What Do Somalia and the United States Have in Common?

by Reid Maki, Child Labor Coalition Coordinator

You might be inclined to say “not much” since, as the New York Times noted, for the last 17 years Somalia has been ripped apart by anarchy, violence, famine, and greed. Yet, the United States and Somalia are the only two nations that belong to the United Nations and have not formally signed the Convention on the Rights of the Child (CRC).

To date, 193 countries have signed the convention, which requires countries to abide by and work toward a set of principles regarding the way children should be treated. The United Nations Committee on the Rights of the Child monitors the progress being made by each country and files an annual report, helping to highlight problems and create incentives for remediation.

Admittedly, children in the United States do not suffer the types of exploitation that others do in some of the countries that have signed the CRC, but the American refusal to sign this basic international convention is mystifying and disappointing. In 1995 Madeleine Albright, acting as a delegate to the UN, signed the CRC on behalf of President Clinton, but the convention has not been ratified by Congress.

Some believe that one obstacle to the signing has been death penalty cases that involve executing minors, which would be banned under the CRC. Some conservatives have argued that the international treaty might interfere with parental rights.

At the National Consumers League, we believe that these concerns are not well founded and that children should have the right to a free, healthy, and productive life—and that international treaties that declare basic rights be entitled to children can play a beneficial role in advancing children’s interests. As the film Slumdog Millionaire made clear, there are still parts of the world where children are horribly abused—possibly even maimed—so that they can earn more money.

One CRC article that particularly interests us at the League is Article 32 on Child Labor: “Governments should protect children from engaging in work that is dangerous, inhibits their ability to obtain an education, or jeopardizes their health and overall development. Governments are responsible for setting a minimum age limit for employment, regulating the hours and conditions of employment, and establishing and enforcing sanctions against those who violate such provisions.”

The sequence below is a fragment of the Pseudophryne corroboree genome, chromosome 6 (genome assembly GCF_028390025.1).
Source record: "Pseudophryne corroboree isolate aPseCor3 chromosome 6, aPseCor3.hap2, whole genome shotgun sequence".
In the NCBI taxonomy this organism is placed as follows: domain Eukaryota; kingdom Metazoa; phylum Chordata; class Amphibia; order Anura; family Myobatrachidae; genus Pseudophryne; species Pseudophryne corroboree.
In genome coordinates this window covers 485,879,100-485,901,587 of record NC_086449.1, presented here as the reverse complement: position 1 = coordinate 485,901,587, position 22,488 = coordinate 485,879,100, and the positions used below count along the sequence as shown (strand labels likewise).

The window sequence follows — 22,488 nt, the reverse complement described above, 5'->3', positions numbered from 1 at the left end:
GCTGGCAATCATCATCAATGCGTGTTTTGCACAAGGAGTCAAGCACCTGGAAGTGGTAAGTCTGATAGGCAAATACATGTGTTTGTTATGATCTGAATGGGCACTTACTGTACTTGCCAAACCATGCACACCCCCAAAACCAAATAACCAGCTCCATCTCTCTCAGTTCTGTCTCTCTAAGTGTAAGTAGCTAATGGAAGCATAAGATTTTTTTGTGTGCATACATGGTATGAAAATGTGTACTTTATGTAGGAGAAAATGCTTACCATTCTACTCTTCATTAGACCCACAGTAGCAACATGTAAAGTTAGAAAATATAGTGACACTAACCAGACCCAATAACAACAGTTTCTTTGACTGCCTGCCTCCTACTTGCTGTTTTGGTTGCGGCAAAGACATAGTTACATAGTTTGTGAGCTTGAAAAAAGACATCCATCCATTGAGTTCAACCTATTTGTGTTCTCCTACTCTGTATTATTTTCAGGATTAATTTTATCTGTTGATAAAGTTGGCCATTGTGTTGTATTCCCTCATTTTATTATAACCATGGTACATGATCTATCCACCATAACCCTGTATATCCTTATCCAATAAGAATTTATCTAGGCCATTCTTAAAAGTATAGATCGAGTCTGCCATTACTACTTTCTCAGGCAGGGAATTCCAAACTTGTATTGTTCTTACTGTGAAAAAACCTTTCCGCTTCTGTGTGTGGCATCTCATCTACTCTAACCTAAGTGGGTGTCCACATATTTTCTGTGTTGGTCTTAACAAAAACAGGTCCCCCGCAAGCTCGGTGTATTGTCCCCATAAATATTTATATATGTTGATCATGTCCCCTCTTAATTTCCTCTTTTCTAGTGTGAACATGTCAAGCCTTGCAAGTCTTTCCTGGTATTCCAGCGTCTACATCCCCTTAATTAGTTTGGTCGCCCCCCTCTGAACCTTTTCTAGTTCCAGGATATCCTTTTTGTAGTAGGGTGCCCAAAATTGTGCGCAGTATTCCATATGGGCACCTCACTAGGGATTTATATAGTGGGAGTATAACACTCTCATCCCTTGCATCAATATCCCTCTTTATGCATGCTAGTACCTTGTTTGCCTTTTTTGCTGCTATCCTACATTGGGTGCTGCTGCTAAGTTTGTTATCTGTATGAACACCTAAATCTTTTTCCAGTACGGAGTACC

Many of the 30-plus members of the Child Labor Coalition, which NCL coordinates, believe that the United States may actually be in violation of this article because migrant farmworker children are allowed to work at such young ages (12 and 13), are exposed to pesticides and other occupational hazards, and suffer an alarming school dropout rate. We don’t understand why the United States would have a minimum work age for one industry—agriculture—that is different than that in other industries. Why should a 12-year-old onion harvester be legally allowed to work for 12 hours in 100-degree heat when that same child cannot legally work in an air-conditioned office?

The CRC articles are very straightforward principles that the rest of the world has readily agreed upon: children have the right to survive, they should not be trafficked or exploited sexually, and they should not be allowed to fight in wars. The time has come to pass this much-needed international treaty. When he was in the U.S. Senate, Barack Obama endorsed the CRC.

To learn more about the CRC and its ratification, please visit the Campaign for U.S. Ratification of the Convention on the Rights of the Child.

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